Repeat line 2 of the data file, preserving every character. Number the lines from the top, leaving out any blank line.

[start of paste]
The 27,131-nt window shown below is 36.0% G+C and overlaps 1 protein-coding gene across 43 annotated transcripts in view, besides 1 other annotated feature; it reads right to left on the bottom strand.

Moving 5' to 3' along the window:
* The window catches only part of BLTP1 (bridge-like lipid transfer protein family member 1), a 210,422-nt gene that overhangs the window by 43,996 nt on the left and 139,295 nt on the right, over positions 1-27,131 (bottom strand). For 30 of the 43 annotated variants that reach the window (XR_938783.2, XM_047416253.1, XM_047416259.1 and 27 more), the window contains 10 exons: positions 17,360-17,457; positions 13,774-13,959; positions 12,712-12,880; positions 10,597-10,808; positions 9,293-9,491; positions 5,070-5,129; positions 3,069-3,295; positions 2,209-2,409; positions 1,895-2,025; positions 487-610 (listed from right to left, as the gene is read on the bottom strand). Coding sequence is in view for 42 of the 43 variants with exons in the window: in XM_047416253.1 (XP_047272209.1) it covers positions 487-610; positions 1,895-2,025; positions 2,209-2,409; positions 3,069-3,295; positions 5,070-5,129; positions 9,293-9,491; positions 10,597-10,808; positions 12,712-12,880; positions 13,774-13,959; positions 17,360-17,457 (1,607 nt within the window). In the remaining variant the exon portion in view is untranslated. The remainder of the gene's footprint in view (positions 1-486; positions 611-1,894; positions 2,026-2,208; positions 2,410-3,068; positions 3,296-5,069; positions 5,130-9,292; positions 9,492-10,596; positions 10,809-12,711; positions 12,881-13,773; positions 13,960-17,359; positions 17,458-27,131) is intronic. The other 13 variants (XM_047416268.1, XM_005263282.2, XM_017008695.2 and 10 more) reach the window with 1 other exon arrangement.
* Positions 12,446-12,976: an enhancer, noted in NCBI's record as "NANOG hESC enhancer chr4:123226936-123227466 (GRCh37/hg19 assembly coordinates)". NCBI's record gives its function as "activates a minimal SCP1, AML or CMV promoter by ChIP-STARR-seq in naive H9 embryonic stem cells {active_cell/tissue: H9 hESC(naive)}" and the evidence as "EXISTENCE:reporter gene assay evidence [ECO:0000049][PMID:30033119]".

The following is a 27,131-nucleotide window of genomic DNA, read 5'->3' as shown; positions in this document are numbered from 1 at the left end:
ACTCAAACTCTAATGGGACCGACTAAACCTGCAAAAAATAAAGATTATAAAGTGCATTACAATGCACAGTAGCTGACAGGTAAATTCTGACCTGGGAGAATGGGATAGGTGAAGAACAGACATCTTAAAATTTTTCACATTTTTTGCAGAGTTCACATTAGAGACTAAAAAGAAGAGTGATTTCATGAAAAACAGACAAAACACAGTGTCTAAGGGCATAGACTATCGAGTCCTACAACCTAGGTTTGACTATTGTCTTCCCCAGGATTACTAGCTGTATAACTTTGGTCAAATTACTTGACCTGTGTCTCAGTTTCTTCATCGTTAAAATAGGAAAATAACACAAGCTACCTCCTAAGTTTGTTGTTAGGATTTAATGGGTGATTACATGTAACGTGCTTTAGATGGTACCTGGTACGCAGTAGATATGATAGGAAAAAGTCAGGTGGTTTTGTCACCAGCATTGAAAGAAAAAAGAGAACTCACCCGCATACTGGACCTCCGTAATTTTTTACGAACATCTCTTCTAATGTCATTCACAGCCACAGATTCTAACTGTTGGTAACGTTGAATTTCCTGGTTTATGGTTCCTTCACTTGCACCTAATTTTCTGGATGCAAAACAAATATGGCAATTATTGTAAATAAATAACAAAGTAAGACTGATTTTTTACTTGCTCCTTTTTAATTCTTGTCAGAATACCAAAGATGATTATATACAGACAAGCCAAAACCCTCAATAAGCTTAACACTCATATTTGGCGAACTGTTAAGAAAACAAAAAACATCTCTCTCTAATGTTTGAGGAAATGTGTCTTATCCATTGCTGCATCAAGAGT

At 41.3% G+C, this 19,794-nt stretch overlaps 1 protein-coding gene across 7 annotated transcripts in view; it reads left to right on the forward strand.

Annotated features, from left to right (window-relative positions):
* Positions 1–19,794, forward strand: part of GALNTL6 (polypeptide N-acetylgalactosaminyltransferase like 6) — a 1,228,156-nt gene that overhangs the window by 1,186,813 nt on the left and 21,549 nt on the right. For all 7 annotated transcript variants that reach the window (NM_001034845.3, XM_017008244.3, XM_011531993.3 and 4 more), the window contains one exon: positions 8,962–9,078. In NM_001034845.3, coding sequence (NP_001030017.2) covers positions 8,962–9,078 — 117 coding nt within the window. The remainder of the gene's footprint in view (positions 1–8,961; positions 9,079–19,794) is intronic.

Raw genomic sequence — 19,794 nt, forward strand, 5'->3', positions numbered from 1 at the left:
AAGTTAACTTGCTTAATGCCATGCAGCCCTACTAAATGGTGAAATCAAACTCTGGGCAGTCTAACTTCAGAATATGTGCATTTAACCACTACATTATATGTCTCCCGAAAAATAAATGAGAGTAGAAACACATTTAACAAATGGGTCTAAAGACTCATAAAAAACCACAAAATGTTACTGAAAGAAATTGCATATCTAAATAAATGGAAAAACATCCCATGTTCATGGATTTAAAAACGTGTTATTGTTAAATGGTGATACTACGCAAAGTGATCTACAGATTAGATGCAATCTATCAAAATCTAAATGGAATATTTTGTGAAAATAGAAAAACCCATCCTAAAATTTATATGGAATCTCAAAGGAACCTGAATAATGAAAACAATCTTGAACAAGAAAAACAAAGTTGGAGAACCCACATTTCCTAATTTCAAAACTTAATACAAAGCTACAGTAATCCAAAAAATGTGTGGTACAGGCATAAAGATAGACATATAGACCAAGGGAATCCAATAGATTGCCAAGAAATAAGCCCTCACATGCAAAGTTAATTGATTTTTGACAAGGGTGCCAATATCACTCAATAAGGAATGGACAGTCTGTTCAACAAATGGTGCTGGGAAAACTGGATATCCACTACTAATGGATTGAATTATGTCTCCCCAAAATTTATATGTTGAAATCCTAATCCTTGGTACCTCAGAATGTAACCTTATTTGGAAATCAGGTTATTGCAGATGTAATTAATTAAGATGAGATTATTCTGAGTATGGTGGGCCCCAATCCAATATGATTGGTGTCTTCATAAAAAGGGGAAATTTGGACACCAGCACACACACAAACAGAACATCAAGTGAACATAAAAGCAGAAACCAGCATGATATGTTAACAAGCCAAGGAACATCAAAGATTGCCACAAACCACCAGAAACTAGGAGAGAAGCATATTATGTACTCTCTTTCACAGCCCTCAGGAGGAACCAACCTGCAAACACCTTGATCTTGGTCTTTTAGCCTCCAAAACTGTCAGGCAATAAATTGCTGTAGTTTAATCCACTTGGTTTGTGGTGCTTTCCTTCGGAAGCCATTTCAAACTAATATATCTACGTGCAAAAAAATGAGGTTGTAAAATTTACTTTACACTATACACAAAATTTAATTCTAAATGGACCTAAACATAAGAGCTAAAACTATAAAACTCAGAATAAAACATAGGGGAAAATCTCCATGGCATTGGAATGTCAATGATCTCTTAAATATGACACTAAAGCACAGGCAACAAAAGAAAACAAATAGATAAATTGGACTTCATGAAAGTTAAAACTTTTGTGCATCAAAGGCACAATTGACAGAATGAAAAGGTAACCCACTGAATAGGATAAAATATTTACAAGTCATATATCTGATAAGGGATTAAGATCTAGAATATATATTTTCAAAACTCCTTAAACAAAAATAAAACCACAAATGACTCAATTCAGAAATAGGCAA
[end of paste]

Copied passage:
Moving 5' to 3' along the window: